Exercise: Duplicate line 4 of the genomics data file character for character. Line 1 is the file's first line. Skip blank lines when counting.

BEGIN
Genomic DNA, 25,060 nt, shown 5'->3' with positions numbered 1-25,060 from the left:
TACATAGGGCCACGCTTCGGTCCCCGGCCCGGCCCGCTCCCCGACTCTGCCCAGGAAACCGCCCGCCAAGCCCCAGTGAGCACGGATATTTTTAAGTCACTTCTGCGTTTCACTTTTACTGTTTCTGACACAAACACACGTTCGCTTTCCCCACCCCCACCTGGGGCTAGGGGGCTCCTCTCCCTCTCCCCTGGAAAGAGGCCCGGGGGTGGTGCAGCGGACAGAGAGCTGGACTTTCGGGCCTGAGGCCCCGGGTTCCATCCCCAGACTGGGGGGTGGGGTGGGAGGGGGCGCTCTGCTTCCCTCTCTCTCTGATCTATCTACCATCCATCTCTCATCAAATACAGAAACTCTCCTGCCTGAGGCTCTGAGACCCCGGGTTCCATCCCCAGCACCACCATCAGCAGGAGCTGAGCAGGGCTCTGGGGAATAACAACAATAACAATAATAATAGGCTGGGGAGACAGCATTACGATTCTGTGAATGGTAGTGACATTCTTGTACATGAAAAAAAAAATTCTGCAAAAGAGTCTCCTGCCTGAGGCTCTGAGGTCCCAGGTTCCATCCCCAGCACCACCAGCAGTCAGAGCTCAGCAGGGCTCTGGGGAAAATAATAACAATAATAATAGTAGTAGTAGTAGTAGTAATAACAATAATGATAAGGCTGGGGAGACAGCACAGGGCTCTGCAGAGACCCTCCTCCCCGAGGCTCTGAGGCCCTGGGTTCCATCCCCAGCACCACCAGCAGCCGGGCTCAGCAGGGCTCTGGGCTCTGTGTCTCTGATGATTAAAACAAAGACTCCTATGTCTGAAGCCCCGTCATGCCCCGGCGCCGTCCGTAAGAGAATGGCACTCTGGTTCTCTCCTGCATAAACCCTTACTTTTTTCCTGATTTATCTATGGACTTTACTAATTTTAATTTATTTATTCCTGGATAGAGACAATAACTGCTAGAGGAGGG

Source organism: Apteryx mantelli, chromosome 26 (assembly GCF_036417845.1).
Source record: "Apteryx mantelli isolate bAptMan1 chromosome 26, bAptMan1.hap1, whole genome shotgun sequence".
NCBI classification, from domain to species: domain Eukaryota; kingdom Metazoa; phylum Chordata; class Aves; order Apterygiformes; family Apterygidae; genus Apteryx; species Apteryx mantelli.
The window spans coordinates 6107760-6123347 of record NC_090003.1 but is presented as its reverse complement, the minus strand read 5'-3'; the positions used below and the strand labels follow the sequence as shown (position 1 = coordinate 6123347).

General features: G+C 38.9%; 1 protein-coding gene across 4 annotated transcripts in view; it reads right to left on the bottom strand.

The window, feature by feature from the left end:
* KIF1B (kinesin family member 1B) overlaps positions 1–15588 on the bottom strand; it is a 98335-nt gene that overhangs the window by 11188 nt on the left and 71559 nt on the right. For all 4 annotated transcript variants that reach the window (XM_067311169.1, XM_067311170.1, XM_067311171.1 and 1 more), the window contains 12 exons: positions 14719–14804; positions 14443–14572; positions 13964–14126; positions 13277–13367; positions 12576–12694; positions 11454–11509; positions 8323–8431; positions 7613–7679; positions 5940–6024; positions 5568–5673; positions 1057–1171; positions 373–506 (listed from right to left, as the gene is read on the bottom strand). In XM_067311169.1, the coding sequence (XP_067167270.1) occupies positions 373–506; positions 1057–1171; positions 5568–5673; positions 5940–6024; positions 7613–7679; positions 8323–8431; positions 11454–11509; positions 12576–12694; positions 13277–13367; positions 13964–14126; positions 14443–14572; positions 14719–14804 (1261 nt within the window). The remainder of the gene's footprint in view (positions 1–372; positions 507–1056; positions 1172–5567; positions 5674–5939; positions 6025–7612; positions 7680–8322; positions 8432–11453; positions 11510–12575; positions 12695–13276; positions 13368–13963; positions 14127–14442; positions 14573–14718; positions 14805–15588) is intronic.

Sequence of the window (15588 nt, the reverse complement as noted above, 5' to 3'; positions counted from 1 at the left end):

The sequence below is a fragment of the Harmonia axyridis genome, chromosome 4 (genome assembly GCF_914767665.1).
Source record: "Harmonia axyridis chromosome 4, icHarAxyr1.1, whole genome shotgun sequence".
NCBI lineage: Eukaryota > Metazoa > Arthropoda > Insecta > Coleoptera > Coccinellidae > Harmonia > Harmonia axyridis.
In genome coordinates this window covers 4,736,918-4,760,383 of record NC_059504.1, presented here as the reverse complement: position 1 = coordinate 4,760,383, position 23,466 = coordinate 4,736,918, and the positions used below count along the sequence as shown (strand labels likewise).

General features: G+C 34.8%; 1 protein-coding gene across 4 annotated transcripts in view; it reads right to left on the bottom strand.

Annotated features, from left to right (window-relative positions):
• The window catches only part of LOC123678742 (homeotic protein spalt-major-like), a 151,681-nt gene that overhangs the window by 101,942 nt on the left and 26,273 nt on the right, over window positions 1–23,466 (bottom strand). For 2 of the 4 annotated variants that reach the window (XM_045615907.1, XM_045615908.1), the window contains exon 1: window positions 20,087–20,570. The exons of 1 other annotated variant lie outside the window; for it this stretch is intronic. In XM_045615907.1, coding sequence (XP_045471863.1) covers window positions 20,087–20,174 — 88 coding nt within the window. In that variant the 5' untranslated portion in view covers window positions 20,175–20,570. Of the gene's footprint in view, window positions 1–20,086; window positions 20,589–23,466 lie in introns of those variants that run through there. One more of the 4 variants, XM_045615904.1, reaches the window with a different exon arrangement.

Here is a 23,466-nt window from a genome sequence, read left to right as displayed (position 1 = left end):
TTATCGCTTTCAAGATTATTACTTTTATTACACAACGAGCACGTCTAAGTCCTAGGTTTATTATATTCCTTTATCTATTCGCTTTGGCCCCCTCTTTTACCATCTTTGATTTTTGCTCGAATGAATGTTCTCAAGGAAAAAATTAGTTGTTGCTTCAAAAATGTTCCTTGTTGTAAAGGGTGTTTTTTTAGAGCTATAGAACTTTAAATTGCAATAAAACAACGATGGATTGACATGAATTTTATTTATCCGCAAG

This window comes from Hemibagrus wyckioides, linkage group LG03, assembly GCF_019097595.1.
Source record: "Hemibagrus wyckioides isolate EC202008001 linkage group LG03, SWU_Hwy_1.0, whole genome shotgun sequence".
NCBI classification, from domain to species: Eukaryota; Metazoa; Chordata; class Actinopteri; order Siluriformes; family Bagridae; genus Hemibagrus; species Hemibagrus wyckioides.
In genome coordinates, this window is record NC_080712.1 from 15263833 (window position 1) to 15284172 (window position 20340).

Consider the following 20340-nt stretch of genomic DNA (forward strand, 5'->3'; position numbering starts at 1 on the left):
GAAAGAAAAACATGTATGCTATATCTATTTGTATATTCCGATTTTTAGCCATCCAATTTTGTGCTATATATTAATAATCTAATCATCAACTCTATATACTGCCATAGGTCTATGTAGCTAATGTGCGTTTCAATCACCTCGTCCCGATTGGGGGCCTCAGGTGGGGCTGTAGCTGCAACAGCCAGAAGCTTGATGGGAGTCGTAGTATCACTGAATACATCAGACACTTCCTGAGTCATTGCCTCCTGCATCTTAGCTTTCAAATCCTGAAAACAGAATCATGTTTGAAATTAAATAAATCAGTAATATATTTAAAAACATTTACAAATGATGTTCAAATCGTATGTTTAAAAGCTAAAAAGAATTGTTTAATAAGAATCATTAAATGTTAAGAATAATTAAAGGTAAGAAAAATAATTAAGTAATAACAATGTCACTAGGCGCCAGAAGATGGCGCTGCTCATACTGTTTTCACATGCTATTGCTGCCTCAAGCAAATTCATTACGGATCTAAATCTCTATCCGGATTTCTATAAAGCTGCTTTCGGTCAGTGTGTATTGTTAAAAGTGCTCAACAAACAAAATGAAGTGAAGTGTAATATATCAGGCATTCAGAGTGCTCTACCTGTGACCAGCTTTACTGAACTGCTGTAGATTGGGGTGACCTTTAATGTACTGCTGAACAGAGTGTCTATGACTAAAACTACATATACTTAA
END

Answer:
Source record: "Apteryx mantelli isolate bAptMan1 chromosome 26, bAptMan1.hap1, whole genome shotgun sequence".